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A liver metastasis is a cancerous tumor that has spread to the liver from another place in the body. It is also called secondary liver cancer. Primary liver cancer originates in the liver.
Most of the time, liver cancer is secondary.
The cancer cells found in a metastatic liver tumor are not true liver cells. They are the cells from the part of the body where the primary cancer began (for example, cancerous breast, colon, or lung cells).
Other names for this condition include:
To understand liver metastasis, it is important to understand the role of the liver in your body. The liver is the largest organ inside the body, and it is vital to life. It is divided into two lobes, and is located under the right ribcage and lung.
The liver’s jobs include:
The liver is one of the most important organs in the body. It is impossible to live without a functioning liver.
The risk that cancer will spread (metastasize) to the liver depends on the location of the original cancer. Primary cancers that are most likely to spread to the liver are cancers of the:
Even if the primary cancer is removed (or thought to be cured), liver metastasis can still occur years later. If you have had cancer anywhere else, it’s important to learn the signs of liver metastasis and to get regular checkups.
There are six steps in the metastasis process. Not all cancers follow this process, but most do.
Unfortunately, there may be no symptoms in the early stages of liver metastasis. In later stages, cancer can cause the liver to swell. When this happens, the following symptoms may occur:
It is important to see your doctor right away if you:
You should see your doctor immediately if you develop symptoms of liver metastasis. If you have ever had cancer, you should be seeing your doctor regularly for check-ups.
During a physical examination, the doctor may suspect liver cancer if lumps are found, or if any of the symptoms above are reported. Various kinds of testing will be needed to confirm the diagnosis. These tests include:
Liver function tests look at blood serum markers, liver enzymes, and certain proteins. Serum markers are substances in the blood that are linked to cancer. When liver cancer is present, there may be higher levels of alpha-fetoprotein (AFP). Liver enzymes are often elevated as well.
A computed tomography (CT) scan is a special kind of X-ray that takes visual images of soft-tissue organs in detail. Cancerous tissue will have a moth-eaten appearance.
Also called sonography, an ultrasound transmits high-frequency sound waves through the body. These sound waves produce echoes. The echoes are then used to create map-like computerized images of the body’s soft-tissue structures.
Magnetic resonance imaging (MRI) creates extremely clear images of internal organs and soft-tissue structures. It uses radio waves, a large magnet, and a computer.
In an angiogram, dye is injected into an artery. When images are taken of the body along that artery’s pathway, it can produce high-contrast images of internal structures.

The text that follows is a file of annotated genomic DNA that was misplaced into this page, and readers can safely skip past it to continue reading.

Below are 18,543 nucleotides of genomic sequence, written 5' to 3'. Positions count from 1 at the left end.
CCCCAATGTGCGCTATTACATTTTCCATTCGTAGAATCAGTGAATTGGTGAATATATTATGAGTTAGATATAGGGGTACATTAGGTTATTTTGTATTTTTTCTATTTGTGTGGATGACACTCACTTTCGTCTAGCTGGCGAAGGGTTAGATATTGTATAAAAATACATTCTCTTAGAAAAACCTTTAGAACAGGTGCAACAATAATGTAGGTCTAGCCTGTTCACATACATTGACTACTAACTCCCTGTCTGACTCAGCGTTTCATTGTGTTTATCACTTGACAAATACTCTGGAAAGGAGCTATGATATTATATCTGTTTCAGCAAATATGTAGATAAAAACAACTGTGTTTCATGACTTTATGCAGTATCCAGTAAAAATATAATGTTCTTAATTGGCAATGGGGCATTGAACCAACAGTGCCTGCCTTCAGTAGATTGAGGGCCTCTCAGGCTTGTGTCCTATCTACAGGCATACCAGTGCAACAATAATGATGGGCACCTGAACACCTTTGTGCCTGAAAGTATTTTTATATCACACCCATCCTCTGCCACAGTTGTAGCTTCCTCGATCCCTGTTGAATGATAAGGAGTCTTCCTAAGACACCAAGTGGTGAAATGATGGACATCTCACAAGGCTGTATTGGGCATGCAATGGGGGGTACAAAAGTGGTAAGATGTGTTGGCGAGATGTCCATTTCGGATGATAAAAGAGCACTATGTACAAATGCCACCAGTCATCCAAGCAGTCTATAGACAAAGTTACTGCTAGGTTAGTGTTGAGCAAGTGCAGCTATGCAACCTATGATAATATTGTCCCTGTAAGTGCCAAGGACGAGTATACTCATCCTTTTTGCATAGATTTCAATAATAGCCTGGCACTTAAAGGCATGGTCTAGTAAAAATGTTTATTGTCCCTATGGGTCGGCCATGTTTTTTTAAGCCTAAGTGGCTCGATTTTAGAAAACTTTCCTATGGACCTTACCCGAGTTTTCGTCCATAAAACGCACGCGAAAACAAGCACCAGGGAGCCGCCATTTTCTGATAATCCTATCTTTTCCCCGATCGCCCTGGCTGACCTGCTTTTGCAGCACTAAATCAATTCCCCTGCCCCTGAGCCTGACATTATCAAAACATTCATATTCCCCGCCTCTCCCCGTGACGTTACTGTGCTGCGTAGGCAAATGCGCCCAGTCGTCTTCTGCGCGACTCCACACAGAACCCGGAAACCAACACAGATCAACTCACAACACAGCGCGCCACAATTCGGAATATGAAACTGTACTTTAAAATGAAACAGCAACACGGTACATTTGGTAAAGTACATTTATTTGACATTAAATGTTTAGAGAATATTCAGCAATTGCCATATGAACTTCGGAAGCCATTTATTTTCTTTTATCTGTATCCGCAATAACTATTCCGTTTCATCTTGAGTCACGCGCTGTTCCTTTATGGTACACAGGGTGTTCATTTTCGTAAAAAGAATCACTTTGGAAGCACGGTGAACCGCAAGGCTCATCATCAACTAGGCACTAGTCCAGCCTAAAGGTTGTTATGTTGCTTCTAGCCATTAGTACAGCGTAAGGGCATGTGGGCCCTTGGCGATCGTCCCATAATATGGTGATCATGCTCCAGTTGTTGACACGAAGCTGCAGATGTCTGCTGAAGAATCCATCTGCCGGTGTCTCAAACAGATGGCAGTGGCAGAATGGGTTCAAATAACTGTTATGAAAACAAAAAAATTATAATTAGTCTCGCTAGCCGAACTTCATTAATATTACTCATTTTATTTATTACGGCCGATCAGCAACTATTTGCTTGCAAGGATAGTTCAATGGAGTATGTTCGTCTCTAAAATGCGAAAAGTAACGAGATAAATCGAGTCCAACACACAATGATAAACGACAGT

The laparascope is a narrow tube with a light and a biopsy (tissue sample) tool. The laparoscope is inserted through a small incision, and biopsies are taken for study under a microscope. Laparoscopy is the most reliable minimally invasive method of diagnosing cancer.
When test results are available, your doctor will go through a process called staging. Staging assigns a number (I through IV) to the diagnosis. Staging ranges from a localized tumor (I) to systemic metastases (spreading of cancer) to the bloodstream, lymphatic system, and other organs (II through IV).
Several options are currently used for treating metastatic liver cancer. Generally, the choice of treatments will depend on:
Systemic cancer therapies treat the whole body through the bloodstream. These therapies include:
Chemotherapy: a form of treatment that uses drugs to kill cancer cells.
Biological response modifier (BRM) therapy: a treatment that uses certain antibodies, growth factors, and vaccines. These agents are designed to boost or restore the immune system’s ability to fight cancer. BRM therapy can also lessen the side effects of other cancer therapies, and, in some cases, fight tumors directly.
Targeted therapy: uses drugs and other agents such as monoclonal antibodies—which are antibodies made in the laboratory and designed to identify and attach to specific parts of cancer cells—to facilitate targeted treatment with drugs, radiation, or by blocking growth of cancerous cells (Mayo). This therapy can have fewer side effects than some other cancer treatments.
Hormonal therapy: adds, blocks, or removes hormones. In cancer therapy, it is used to slow or to stop the growth of certain types of tumors (such as breast and prostate).
Localized therapies target only tumor cells and nearby tissue. They can be used when cancer is detected early.
Radiation therapy uses high-energy radiation to kill cancer cells and shrink tumors. It may come from:
Surgical removal is possible when there are a small number of tumors, affecting only a small area of the liver.
In nearly all cases, there is no cure for liver cancer. However, current treatments can help to improve life expectancy and relieve symptoms. According to the American Cancer Society, the relative 5-year survival rate for liver cancer is about 15 percent. In other words, about 15 percent of those diagnosed with liver cancer can expect to live another five years (ACS, 2012).
The relative success of treatment depends on the location of the primary cancer and how much of it has spread to the liver.
Current research is looking for new ways to fight and kill cancer cells, such as hyperstimulating the immune response and disrupting individual steps in the metastatic process.
Written by: Sandy Calhoun Rice
Medically reviewed on: Sep 16, 2016: Monica Bien, PA-C
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